4.   Set Up a Checkup Time

One of the hardest things a parent will have to do is to let go. Not seeing or hearing from your child every day can be frustrating and even upsetting, especially when you worry. Before your student goes to school, set up an amount of time you expect to be called or emailed. It should be reasonable, considering that they need their space and freedom as much as you need to know they are alright. Every other day is a great start, attempt to make it once a week by the end of the semester!

5.   Give Them the Tools

When you’re packing for your student’s departure, you will probably want to go through a lecture of how to be safe and alert. The truth is that a lot of that information may go over their heads. Instead, gift them a safety box full of handy items. For example, pack a first aid kit, back up medications, phone numbers for doctors and family members, a list of campus resources (such as university police), and defense items such as pepper spray or safety whistles. Then, place it in a lockbox or safe that can easily be stored under a bed or in a closet. You’ll rest easy knowing that they have all that they need to be safe and secure while living and studying on campus.

What are your biggest concerns about child safety? If you’re a student, how do you help your parent stay calm? Let us know!



Parent’s Corner: 8 Ways to Avoid Being a Helicopter College Parent


Sending your child off to college for the first time means facing the unknown. For the first time in their lives, you will have to deal with not being there to see if they are studying or taking care of themselves. And because of some additional restrictions, teachers and administrators may not even be allowed to talk to you about grades, progress, or other issues that may come up. Letting go of being a helicopter parent, especially if you were one during the high school years, takes a whole lot of patience, love, and trust. Here are eight ways to ensure you stay grounded.


1.   Establish Boundaries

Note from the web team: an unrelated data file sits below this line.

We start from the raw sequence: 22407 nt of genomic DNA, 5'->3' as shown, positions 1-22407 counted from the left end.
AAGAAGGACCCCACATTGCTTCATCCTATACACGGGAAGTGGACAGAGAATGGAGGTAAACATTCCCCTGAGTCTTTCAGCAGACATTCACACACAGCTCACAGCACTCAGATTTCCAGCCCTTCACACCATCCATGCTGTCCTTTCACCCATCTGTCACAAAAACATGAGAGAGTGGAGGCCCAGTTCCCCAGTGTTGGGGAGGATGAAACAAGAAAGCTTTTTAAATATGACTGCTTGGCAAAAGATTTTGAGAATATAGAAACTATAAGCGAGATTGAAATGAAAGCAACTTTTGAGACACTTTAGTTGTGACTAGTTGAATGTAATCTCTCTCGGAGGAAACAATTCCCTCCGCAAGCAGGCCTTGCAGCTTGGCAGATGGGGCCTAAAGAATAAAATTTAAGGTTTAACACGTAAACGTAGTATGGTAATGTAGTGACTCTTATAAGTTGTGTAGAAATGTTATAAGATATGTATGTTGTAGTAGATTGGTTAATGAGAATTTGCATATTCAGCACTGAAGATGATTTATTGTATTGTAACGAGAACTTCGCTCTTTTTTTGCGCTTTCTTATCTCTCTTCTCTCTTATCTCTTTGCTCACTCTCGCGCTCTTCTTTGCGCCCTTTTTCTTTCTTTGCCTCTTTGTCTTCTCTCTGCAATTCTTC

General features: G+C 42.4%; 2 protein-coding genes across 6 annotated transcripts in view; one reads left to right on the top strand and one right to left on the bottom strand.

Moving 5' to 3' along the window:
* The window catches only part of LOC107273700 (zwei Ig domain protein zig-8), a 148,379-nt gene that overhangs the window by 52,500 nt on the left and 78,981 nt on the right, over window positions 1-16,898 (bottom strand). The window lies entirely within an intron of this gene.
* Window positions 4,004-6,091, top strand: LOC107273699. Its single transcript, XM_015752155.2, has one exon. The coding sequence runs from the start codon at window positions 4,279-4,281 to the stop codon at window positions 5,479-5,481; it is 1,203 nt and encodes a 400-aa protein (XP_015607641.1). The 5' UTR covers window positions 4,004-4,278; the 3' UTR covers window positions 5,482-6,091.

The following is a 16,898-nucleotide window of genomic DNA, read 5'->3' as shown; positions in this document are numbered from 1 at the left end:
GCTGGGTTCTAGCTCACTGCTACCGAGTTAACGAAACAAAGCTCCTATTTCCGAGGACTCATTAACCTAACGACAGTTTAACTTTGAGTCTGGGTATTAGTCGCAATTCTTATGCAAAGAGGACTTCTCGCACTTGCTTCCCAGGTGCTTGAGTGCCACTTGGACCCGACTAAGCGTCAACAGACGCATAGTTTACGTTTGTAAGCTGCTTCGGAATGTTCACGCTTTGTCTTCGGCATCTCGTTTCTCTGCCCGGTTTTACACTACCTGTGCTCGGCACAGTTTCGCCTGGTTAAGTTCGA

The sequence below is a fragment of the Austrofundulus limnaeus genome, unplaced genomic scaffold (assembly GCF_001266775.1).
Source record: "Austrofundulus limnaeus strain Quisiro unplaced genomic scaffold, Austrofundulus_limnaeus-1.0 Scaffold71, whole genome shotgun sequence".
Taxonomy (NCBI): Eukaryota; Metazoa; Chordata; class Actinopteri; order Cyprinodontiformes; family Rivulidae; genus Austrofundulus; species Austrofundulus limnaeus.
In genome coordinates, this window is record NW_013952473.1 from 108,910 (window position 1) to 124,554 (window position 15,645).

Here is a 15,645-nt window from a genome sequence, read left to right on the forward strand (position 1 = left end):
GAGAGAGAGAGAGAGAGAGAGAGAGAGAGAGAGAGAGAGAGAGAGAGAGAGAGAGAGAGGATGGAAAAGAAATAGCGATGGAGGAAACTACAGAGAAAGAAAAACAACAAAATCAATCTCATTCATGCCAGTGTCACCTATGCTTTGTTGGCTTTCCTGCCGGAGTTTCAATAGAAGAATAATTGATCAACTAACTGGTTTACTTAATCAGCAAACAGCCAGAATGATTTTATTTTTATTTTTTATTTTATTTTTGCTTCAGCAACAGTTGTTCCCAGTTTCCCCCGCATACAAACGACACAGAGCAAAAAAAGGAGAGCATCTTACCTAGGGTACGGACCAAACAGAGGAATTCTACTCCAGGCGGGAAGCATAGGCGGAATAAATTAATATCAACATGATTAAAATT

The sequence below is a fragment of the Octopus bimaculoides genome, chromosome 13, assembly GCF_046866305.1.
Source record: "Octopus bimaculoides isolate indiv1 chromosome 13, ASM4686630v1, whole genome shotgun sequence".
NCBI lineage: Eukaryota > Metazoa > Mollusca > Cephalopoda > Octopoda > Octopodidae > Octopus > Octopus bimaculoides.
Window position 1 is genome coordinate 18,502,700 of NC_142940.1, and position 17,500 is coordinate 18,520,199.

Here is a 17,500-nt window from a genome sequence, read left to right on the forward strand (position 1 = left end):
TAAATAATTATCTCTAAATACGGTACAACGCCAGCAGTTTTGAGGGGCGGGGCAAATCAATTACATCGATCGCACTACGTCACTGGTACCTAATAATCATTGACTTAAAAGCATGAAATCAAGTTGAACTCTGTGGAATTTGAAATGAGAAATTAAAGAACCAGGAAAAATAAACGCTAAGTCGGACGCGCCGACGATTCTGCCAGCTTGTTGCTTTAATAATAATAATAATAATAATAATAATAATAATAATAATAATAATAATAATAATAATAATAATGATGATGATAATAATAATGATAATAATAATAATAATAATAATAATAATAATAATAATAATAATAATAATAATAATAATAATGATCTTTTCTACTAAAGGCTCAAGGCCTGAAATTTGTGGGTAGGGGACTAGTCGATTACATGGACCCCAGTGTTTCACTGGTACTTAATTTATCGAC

Before your student heads off to school, discuss what level of your involvement you both feel is appropriate. Let them take the lead, and then follow their rules as best as possible. They should be the ones that cross the lines when they need you—not the other way around.

2.   Set Up a Communications Schedule

Another good item of discussion during the first semester is having a communication schedule. Calling, texting, or emailing too much can cause your student to pull away or want to connect less. Instead, make a plan to have a long talk on a Wednesday when they are halfway through the week, and not burnt out from classes. You’ll find the conversation will be more open and effective when there is a lot to discuss.

3.   Forget About Grades

In high school, the goal was to get the best grades so that your student could get into his or her dream school. Now, the endgame is to graduate with a job lined up. Sure, you want them to pass and have a sparkling GPA, but it is important to know straight A’s really don’t a difference on a resume.

4.   Focus on Yourself

The best distraction from focusing all your attention on your child is to focus on yourself. This is the perfect time to relax and enjoy the new kind of quiet. Go on a trip, book a spa date, take up a hobby, or even go back to school yourself!

5.   Avoid Surprises

It may be tempting to surprise your student at school. Don’t. Avoid doing this at all costs. While most students have grown out of the “my parents embarrass me” stage by the time college rolls around, being blindsided with a visit on campus can feel like a violation of trust or an inconvenience to their newly established lifestyles.

6.   Don’t Take It Personally

It may hurt to know that you’re no longer a part of their lives like you were in high school—but it’s not personal. Rather, it’s just the way your child grows. By constantly trying to be a part of their world or to take control of their actions, you are inadvertently stifling their development.

7.   Get to the Bottom of Your Anxiety or Worries

Oftentimes, helicopter parents put pressure on their children because of a subconscious desire to live through their children. Whatever your motivation, understand why you feel you need to be involved so you can address it. For example, if you want your child to have opportunities you never did, take this time to enroll in a graduate program or to pursue a dream you have always had.

8.   Celebrate Often

When a student discovers their new independence, almost anything could feel like a win. Praise them when they note they figured out how to use the laundry machines or compliment them on their dorm’s decor. When it comes to grades, celebrate passing, even if it isn’t the perfect expectation you may have.